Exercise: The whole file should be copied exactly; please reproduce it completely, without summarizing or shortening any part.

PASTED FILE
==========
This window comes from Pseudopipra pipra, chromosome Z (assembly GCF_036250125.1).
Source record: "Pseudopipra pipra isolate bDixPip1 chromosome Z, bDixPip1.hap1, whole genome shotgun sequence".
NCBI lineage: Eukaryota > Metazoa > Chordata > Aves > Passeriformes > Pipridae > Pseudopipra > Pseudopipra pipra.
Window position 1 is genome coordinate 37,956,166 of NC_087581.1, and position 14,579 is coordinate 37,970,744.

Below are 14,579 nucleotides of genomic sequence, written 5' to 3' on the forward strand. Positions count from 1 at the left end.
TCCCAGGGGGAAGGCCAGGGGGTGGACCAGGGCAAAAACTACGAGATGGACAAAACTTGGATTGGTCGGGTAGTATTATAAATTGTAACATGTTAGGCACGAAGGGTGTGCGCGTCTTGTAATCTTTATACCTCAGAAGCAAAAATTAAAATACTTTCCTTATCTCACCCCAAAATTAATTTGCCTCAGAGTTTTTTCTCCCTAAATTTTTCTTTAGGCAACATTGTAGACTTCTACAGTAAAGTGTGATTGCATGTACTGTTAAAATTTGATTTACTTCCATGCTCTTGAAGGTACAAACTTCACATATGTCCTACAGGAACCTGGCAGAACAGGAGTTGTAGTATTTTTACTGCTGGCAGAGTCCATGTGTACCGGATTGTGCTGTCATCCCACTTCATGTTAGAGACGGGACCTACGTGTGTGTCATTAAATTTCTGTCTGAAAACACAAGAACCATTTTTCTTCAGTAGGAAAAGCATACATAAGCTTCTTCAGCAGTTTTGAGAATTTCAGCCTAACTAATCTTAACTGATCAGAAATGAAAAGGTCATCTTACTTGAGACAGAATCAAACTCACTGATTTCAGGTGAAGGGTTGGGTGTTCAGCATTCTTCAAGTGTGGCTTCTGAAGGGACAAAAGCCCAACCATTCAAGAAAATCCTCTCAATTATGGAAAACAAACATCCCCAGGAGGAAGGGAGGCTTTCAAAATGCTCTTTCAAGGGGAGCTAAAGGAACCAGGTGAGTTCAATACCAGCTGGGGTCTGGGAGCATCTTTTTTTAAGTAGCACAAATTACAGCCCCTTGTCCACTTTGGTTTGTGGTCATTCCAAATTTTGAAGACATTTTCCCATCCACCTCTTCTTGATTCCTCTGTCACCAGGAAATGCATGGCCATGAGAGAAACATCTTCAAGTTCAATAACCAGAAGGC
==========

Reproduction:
This window comes from Pseudopipra pipra, chromosome Z (assembly GCF_036250125.1).
Source record: "Pseudopipra pipra isolate bDixPip1 chromosome Z, bDixPip1.hap1, whole genome shotgun sequence".
NCBI lineage: Eukaryota > Metazoa > Chordata > Aves > Passeriformes > Pipridae > Pseudopipra > Pseudopipra pipra.
Window position 1 is genome coordinate 37,956,166 of NC_087581.1, and position 14,579 is coordinate 37,970,744.

Below are 14,579 nucleotides of genomic sequence, written 5' to 3' on the forward strand. Positions count from 1 at the left end.
TCCCAGGGGGAAGGCCAGGGGGTGGACCAGGGCAAAAACTACGAGATGGACAAAACTTGGATTGGTCGGGTAGTATTATAAATTGTAACATGTTAGGCACGAAGGGTGTGCGCGTCTTGTAATCTTTATACCTCAGAAGCAAAAATTAAAATACTTTCCTTATCTCACCCCAAAATTAATTTGCCTCAGAGTTTTTTCTCCCTAAATTTTTCTTTAGGCAACATTGTAGACTTCTACAGTAAAGTGTGATTGCATGTACTGTTAAAATTTGATTTACTTCCATGCTCTTGAAGGTACAAACTTCACATATGTCCTACAGGAACCTGGCAGAACAGGAGTTGTAGTATTTTTACTGCTGGCAGAGTCCATGTGTACCGGATTGTGCTGTCATCCCACTTCATGTTAGAGACGGGACCTACGTGTGTGTCATTAAATTTCTGTCTGAAAACACAAGAACCATTTTTCTTCAGTAGGAAAAGCATACATAAGCTTCTTCAGCAGTTTTGAGAATTTCAGCCTAACTAATCTTAACTGATCAGAAATGAAAAGGTCATCTTACTTGAGACAGAATCAAACTCACTGATTTCAGGTGAAGGGTTGGGTGTTCAGCATTCTTCAAGTGTGGCTTCTGAAGGGACAAAAGCCCAACCATTCAAGAAAATCCTCTCAATTATGGAAAACAAACATCCCCAGGAGGAAGGGAGGCTTTCAAAATGCTCTTTCAAGGGGAGCTAAAGGAACCAGGTGAGTTCAATACCAGCTGGGGTCTGGGAGCATCTTTTTTTAAGTAGCACAAATTACAGCCCCTTGTCCACTTTGGTTTGTGGTCATTCCAAATTTTGAAGACATTTTCCCATCCACCTCTTCTTGATTCCTCTGTCACCAGGAAATGCATGGCCATGAGAGAAACATCTTCAAGTTCAATAACCAGAAGGC